Chinese cryptocurrency exchange Huobi is planning to re-enter the U.S. market more than two years after it ceased operations to comply with regulations, as reported by CNBC. But Huobi might not launch an exchange and instead could focus on other areas such as asset management after missteps last time around, according to the company’s co-founder Du Jun.
Du Jun expects asset management to be a bigger business than exchange.
“In 2018, we tried to enter the U.S. market, but we quickly withdrew ourselves because we didn’t have a strong commitment to the market at that time, and we didn’t have a good management team in the U.S.,” Du told CNBC. “I expect asset management to be a bigger business than the exchange, which echoes the traditional finance market as well,” he said, adding, “I don’t think the exchange is a necessary element for entering the U.S.” However, Du did not confirm which business they would launch first in its re-entry to the U.S.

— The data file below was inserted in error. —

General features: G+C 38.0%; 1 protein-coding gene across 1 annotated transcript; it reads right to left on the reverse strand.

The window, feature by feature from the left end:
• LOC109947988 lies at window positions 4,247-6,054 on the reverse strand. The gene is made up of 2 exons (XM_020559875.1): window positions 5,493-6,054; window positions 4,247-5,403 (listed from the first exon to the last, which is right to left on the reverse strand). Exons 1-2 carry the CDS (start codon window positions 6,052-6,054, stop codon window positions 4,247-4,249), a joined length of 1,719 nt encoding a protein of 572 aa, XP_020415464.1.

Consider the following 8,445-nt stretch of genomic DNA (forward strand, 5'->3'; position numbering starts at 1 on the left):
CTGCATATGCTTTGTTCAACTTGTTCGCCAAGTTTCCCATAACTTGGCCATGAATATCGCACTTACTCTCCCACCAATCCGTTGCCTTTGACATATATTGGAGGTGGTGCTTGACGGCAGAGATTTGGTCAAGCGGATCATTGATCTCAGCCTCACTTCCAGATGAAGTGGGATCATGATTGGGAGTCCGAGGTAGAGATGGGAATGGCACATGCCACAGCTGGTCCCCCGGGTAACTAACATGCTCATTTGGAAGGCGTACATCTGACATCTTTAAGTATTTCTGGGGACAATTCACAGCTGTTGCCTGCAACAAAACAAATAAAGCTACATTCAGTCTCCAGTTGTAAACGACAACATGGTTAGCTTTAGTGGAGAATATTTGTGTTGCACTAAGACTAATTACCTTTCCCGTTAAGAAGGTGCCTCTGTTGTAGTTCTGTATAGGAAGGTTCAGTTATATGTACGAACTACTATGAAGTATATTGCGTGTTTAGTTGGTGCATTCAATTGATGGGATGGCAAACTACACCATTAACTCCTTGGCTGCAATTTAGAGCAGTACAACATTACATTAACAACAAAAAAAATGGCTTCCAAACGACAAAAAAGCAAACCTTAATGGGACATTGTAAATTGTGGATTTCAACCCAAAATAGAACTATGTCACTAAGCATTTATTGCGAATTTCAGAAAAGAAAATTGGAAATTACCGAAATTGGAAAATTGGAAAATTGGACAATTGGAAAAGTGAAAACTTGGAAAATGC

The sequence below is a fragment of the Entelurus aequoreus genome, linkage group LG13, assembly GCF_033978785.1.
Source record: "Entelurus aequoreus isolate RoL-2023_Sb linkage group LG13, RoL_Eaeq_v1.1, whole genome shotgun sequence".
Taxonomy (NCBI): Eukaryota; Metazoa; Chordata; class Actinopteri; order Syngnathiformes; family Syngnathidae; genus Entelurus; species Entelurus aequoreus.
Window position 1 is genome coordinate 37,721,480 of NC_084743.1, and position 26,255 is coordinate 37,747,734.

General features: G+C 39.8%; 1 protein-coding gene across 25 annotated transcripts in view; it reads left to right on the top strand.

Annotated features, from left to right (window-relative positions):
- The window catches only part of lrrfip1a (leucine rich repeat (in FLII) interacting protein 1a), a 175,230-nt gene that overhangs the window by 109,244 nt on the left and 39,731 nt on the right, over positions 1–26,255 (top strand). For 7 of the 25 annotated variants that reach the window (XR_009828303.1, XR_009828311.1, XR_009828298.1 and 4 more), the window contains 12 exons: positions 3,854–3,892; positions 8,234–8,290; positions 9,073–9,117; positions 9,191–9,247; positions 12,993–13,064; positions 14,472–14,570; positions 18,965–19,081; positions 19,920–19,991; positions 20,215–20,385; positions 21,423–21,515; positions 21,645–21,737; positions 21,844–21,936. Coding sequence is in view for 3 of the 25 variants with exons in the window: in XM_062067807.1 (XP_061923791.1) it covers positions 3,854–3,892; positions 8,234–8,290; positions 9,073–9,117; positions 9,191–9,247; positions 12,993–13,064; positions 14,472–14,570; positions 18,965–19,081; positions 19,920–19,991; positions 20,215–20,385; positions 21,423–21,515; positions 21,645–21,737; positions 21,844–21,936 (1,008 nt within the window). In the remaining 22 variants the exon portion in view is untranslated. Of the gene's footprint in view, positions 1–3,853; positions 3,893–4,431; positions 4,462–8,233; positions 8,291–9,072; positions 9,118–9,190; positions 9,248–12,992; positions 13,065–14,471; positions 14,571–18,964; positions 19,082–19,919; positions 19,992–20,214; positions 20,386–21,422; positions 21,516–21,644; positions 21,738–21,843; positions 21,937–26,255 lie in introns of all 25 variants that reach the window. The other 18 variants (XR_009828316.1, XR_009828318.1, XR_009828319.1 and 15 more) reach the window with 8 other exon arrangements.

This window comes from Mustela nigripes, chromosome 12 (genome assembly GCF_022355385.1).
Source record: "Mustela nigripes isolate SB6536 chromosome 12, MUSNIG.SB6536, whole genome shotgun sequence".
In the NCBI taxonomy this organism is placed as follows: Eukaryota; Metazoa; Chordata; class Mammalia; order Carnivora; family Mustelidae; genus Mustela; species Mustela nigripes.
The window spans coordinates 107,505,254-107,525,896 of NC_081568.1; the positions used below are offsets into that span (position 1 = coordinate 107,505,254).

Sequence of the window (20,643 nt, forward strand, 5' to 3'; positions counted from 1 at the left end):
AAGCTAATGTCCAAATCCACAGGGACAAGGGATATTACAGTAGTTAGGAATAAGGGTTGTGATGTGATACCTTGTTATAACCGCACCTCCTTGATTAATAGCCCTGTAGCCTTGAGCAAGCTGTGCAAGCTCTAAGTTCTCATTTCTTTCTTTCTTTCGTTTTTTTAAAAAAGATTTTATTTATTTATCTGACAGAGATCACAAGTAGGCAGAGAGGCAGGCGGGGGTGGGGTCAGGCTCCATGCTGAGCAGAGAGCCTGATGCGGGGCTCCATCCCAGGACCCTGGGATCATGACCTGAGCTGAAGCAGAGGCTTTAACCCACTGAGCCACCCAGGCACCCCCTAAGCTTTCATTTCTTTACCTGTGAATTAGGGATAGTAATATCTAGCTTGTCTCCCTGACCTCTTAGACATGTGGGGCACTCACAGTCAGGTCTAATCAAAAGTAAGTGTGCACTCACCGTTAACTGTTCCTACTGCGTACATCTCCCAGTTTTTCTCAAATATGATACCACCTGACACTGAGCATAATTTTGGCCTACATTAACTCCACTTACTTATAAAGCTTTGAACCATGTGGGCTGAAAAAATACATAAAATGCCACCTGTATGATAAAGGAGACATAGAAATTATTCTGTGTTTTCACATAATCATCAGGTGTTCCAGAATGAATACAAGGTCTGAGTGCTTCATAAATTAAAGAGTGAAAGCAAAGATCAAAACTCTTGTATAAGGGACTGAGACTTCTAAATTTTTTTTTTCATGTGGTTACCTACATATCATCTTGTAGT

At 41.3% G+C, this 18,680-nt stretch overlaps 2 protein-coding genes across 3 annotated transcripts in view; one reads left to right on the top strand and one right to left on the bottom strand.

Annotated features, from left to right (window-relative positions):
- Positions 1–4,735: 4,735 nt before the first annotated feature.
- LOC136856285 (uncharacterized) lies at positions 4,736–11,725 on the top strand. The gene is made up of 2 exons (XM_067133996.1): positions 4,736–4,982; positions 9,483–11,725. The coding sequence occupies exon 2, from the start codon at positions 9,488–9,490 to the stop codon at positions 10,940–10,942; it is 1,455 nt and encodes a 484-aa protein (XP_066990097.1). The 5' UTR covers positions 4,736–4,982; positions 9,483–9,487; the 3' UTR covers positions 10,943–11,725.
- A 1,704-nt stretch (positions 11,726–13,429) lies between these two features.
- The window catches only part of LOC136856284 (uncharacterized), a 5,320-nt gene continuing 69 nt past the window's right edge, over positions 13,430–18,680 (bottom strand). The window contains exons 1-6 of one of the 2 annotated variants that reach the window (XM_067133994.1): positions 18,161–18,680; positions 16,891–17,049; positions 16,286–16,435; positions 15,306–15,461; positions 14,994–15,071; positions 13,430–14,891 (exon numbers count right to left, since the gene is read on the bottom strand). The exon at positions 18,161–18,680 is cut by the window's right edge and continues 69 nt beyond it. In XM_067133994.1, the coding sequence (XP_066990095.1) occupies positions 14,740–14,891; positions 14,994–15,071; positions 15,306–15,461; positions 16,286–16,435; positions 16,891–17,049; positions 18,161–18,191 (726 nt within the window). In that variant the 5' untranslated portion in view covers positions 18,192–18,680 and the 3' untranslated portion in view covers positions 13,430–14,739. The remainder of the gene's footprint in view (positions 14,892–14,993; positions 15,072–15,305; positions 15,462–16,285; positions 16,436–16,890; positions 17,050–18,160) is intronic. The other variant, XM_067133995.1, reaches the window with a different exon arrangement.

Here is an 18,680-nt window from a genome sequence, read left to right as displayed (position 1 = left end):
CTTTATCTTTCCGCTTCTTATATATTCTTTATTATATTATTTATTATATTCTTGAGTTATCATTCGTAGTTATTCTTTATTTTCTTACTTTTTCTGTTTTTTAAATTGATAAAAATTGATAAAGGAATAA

Huobi is one of the top 10 biggest cryptocurrency exchanges by trading volume globally.
Re-entry into the back into the U.S. market could put the Chinese company in competition with companies like Nasdaq-listed Coinbase. Huobi is one of the top 10 biggest cryptocurrency exchanges by trading volume globally, according to CoinGecko. Huobi first launched its crypto exchange in the U.S. in 2018. The following year, the company said it would freeze U.S. user accounts and added that it would return to the market in a “more integrated and impactful fashion.”
The Chinese company owns an exchange business and an asset management business called Huobi Tech, which is listed in Hong Kong. The re-entry into the U.S. market is part of a bigger international expansion plan following several years of tighter crypto regulation in China, the market where Huobi was founded.